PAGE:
Religious (in)Tolerance

by jellyfishcreationstory

Imagine a village.  It’s a somewhat unusual village: everyone in the village has come from somewhere else, and each family has different religious beliefs and customs.  Sometimes even different people in the same family have different beliefs.  


The differences aren’t small, either.  Sometimes one family will have a great big loud festival late into the night and keep the neighbors awake with all the noise.  One of the families can’t share meals at the others’ homes, because their dietary restrictions are so specific.  Another family refuses to visit any home with pictures of people or animals on the walls, since their religion doesn’t allow that type of artwork.  Some believe people are basically good and there should be few rules so their basic goodness can come out, others believe people are basically evil and need many restrictions and punishments to keep them good.

So there are many disagreements, and not everyone gets along well.  However, it is accepted by everyone in the village that everyone else has a right to their beliefs and customs, no matter how odd or inconvenient they may seem to anyone else.  Without this acceptance, there would be no village.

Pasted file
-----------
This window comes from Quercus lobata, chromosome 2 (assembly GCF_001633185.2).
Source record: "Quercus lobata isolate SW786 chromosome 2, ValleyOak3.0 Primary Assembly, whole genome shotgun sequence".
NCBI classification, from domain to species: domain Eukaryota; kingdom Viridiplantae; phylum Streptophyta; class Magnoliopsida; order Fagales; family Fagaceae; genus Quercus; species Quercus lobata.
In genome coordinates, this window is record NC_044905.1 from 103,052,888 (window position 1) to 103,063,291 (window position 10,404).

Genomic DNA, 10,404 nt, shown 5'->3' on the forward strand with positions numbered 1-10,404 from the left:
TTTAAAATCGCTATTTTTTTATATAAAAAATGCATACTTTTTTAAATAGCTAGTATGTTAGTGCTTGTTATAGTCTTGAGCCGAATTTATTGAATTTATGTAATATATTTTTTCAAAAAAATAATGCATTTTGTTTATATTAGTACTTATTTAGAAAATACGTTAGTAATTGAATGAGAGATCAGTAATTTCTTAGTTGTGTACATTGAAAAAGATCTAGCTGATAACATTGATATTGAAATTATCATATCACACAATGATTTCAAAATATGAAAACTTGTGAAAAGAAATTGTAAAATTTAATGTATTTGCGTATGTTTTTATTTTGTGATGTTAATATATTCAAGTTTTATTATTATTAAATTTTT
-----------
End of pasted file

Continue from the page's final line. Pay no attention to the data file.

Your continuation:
One child of the village grows up and moves to a far-away town.  This town is very different from the village.  Everyone in the town has the same religion with the same core beliefs, but there are many different factions, each of which has somewhat different beliefs and practices.  Most of these different factions think that their faction is the only right one, and actively tries to convert others to their faction.  When the villager arrives, he is immediately asked which faction he belongs to.  When he admits he doesn’t even belong to the same religion as the rest of the town, the townsfolk are shocked.  The poor young man!  He must be saved at once! 

The villager listens to the townsfolk and asks questions, as he settles into his new home, but he makes it clear he is comfortable with his beliefs and doesn’t want to change.  Whenever he says this, the townsfolk try twice as hard to convert him.

At night the villager lies awake, troubled.  He was taught from earliest childhood to respect everyone else’s beliefs, not only the ones that were similar to his, not only the ones that he liked, but all of them.  Even the family that thought bathing was sinful.  All beliefs were good to the people believing them.

So he knew he had to respect the townsfolks’ beliefs too.  He just wished their beliefs worked the same way.